What is a Working with children check?
Working with Children Checks (WWCC) are a requirement of the Children and Young People Safety Act 2017.
A WWCC assesses whether you could pose a risk to the safety of children, based on your criminal history and other child protection information.
These checks are important to helping keep children and young people safe.
Who needs a Working with children check?
As a carer, you must have a WWCC.
All adults living at your house and regular guests having ongoing unsupervised contact with the child/ren must also have a WWCC.
If a friend, family member or neighbour has the potential to have unsupervised contact with a child in care, and if this unsupervised contact will be ongoing, they must obtain a WWCC. For example, this could include if they provide regular babysitting or picking up a child from school on behalf of a carer.
DCP encourages you to chat to your support worker to help identify who is a regular household guest that requires a WWCC.
You must inform your carer support worker or your child’s case worker if a new adult begins living with you, or stops living with you.
If a young person living in your house turns 18, they must also have a WWCC. Contact your carer support worker before the young person’s birthday. The DHS Screening Unit will accept WWCC applications for young people in your household from 17 years and 5 months. Your carer support worker will be able to help the young person to submit a WWCC application.
People with severe disabilities are not exempt from obtaining a WWCC. If a carer’s child has a severe disability they are required to have a valid WWCC. The legal guardian/parent of that child can sign the application form.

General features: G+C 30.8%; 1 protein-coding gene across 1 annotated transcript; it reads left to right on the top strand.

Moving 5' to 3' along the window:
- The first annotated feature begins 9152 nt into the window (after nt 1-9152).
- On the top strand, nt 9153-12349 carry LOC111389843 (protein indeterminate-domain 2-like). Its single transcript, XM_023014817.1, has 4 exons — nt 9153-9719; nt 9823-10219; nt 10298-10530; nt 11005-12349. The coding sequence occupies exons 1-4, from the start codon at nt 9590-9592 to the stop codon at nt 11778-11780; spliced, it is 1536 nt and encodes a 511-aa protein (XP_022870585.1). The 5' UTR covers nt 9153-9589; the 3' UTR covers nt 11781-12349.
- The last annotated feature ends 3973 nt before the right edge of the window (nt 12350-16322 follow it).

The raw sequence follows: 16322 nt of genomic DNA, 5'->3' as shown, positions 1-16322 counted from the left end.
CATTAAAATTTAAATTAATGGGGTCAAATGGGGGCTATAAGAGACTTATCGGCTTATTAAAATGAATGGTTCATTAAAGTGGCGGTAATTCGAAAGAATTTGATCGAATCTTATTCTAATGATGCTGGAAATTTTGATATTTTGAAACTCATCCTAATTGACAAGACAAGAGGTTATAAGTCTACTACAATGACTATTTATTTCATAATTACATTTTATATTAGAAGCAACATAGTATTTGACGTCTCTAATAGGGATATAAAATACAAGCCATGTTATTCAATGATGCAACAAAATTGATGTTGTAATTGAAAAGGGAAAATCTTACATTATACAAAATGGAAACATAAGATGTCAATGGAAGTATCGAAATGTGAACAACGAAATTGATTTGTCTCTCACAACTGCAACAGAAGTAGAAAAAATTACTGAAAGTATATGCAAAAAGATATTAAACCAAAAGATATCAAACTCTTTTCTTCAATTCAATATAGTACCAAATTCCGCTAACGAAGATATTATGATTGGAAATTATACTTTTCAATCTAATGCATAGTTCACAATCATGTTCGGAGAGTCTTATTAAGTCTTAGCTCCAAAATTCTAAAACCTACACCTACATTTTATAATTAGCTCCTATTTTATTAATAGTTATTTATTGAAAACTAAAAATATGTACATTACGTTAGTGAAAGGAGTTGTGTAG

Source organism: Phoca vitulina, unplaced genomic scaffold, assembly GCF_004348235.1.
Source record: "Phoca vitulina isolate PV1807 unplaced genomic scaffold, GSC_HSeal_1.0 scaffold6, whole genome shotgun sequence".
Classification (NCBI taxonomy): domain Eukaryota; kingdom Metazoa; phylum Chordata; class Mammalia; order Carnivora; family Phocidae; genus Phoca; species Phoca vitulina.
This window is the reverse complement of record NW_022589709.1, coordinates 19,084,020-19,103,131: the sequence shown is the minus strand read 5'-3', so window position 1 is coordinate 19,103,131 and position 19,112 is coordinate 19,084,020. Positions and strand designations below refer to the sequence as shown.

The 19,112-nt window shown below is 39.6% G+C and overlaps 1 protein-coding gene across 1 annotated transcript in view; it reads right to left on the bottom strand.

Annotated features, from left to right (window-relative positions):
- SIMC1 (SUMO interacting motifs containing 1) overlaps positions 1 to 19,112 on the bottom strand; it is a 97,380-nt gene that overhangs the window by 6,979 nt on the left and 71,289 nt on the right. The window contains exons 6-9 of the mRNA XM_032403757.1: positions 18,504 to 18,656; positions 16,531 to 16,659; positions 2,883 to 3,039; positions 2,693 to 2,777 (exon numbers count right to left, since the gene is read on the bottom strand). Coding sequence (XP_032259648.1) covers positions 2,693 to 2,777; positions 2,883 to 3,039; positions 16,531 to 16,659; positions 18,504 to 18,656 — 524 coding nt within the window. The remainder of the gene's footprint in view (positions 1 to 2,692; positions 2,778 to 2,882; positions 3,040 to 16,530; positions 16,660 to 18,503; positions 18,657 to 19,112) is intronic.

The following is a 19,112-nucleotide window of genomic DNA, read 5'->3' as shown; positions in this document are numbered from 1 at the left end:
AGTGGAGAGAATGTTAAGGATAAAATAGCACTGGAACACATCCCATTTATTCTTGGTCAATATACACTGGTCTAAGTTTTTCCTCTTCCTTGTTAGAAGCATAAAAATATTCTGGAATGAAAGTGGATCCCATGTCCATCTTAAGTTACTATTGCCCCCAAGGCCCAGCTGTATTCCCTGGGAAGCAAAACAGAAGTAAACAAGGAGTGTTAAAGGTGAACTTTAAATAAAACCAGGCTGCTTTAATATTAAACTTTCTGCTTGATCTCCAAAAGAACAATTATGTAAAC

How is the Working with children check completed?
The Department of Human Services (DHS) Screening Unit is the only service that can do a WWCC.
Read more about the check process.
How often do I need one?
A WWCC is valid for 5 years. During this time it is continuously monitored by the DHS Screening Unit. If the DHS Screening Unit receives new information that you or someone in your household poses a risk to children's safety, your checks will be reassessed.
If you already have a valid child-related employment screening check, it will be recognised as a WWCC until it expires.
How do I renew my working with children check?
The Department for Child Protection (DCP) keeps a record of your WWCC expiry date. If you are a foster carer, your foster care agency also keeps a record.
About 6 to 7 months before your WWCC expires, your DCP carer support worker or foster care agency will get in contact. They will support you to prepare and submit your new application.
You do not need to pay for the clearance.
What if I don’t have a working with children check?
If your clearance lapses and is not renewed, you may be unable to take on the care of a new child whilst a new WWCC is sought.
What if my WWCC check determines I am a prohibited person?
If you are identified as a prohibited person, DCP will take action to ensure the safety of the child or young person in your care.